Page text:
On early Tuesday morning, federal authorities dropped a bombshell: According to prosecutors, an American close to the president was also working for a foreign dictatorship and had been trying to influence policy. The indictment, filed in the Eastern District of New York, alleged an unregistered foreign agent named Thomas Barrack spent years liaising with the United Arab Emirates and then subtly attempting to maneuver former President Donald Trump toward UAE goals.
This parallel effort from an autocratic regime elsewhere highlights how seemingly susceptible the Trump administration was to outside influence.
Russia and other post-Soviet Union oligarchs have attempted to sway American politics in recent years. But this parallel effort from an autocratic regime elsewhere highlights how seemingly susceptible the Trump administration was to outside influence, as Trump surrounded himself with a rotating cast of shady characters with conflicting — and allegedly illegal — goals.
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Barrack, a former foreign policy and economic adviser to Trump, is perhaps best known as one of Trump’s top fundraisers in 2016. From there, he became chairman of Trump’s 2017 inaugural committee. A billionaire, Barrack spent years swimming in similar waters to Trump, eventually becoming a “close friend” of the former president, according to The New York Times. Through a spokesperson, Barrack has denied the charges. "Mr. Barrack has made himself voluntarily available to investigators from the outset. He is not guilty and will be pleading not guilty," the spokesperson said.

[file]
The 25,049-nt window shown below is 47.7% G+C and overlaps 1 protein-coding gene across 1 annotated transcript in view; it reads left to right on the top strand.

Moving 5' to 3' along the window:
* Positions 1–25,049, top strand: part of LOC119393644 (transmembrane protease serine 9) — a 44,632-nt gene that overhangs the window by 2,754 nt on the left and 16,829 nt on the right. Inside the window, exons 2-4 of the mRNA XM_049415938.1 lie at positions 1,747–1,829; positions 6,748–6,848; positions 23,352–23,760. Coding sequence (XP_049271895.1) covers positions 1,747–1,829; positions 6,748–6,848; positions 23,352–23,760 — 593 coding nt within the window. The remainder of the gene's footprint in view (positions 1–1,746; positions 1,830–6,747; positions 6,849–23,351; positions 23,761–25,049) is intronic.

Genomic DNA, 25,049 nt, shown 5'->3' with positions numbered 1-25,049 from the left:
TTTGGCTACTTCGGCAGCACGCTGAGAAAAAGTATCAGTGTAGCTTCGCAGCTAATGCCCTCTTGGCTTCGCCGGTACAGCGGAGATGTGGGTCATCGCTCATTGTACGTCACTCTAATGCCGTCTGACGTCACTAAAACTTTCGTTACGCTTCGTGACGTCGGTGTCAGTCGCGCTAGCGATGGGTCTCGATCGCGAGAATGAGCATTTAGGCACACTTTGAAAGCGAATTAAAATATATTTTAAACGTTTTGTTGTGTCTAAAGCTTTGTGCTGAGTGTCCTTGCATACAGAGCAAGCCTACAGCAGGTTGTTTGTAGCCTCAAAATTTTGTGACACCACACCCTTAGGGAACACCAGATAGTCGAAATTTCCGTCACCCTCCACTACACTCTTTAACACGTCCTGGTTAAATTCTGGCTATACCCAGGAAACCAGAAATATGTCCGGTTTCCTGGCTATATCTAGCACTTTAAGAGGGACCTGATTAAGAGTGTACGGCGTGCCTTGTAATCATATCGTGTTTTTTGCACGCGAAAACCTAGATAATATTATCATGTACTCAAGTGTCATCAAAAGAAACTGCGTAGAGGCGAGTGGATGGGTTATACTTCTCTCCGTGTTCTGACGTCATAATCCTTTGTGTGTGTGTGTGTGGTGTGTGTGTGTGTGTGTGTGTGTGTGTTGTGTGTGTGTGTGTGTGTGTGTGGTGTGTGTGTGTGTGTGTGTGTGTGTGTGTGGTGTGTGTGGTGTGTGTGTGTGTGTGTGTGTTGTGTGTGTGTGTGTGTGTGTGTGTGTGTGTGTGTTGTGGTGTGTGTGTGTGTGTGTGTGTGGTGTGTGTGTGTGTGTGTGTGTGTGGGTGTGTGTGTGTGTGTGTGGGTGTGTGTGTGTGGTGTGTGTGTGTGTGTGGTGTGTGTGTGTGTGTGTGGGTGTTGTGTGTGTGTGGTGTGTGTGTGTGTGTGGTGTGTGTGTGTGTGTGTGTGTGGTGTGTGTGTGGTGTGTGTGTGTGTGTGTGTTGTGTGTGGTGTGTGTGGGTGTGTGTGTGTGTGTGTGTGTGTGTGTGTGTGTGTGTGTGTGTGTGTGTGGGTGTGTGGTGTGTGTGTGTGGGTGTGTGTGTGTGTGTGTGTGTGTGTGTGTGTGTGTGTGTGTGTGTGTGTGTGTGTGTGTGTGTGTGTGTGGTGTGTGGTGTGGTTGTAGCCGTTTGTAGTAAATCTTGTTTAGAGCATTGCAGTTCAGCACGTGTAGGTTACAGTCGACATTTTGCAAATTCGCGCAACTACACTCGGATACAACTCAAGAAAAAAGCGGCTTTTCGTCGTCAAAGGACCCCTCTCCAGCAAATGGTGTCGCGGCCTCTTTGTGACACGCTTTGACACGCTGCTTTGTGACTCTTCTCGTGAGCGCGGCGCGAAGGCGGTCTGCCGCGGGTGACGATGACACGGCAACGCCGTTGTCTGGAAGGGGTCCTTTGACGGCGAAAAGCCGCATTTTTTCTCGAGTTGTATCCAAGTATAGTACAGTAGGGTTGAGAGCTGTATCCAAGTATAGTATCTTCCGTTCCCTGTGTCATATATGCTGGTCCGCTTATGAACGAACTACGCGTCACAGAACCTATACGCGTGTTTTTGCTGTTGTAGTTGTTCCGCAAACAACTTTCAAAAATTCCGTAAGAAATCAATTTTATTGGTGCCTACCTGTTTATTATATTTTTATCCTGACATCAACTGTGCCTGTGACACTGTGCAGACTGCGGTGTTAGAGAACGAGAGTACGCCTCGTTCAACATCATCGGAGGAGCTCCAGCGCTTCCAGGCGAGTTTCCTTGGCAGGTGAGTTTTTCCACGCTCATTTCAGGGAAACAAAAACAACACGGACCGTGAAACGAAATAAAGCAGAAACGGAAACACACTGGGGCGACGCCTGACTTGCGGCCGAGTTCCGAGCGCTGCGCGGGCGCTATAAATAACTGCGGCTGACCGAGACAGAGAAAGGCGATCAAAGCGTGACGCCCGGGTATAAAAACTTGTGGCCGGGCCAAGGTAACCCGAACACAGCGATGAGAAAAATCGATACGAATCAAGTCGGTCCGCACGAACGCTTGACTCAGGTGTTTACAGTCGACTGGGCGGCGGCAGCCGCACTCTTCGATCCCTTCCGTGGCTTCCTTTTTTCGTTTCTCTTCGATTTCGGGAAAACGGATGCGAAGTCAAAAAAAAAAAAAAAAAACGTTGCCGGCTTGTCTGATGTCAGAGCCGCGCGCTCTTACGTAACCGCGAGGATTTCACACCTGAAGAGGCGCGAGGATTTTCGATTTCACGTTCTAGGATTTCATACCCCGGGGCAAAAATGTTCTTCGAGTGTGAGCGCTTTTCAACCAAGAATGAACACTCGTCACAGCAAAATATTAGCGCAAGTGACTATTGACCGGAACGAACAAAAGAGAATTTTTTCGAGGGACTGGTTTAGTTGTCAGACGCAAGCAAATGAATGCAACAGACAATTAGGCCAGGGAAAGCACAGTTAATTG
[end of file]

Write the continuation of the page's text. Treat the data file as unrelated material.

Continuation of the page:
How Thomas Barrack links Trump to the Middle EastJuly 22, 202103:02
Yet in addition to working as a pro-Trump operative, Barrack allegedly had a side hustle as a secret agent for the UAE, a Gulf dictatorship with a habit of disappearing dissidents, journalists and even Western academics. Despite its human rights atrocities, the UAE has managed to remain a close American partner for years, in part due to the alleged work of Barrack.
Barrack now faces what are called Section 951 charges, which was the same charge levied against convicted Russian agent Maria Butina. While the charges are technically different from broader Foreign Agents Registration Act violations, both statutes center on those who covertly work in the U.S. on behalf of foreign governments — and who fail to inform the U.S. Department of Justice about their relationships with those governments.
According to prosecutors, Barrack’s efforts on behalf of the UAE ran the gamut. Barrack allegedly changed Trump’s speeches in order to praise the Emirati dictatorship and lobbied for more pro-UAE policy and staffing decisions. He secretly passed internal White House discussions to the UAE government and gathered a so-called wish list of policy decisions from UAE officials that they wanted the Trump administration to implement, according to the indictment. Barrack also lobbied in more public ways, such as writing pro-UAE op-eds, it said.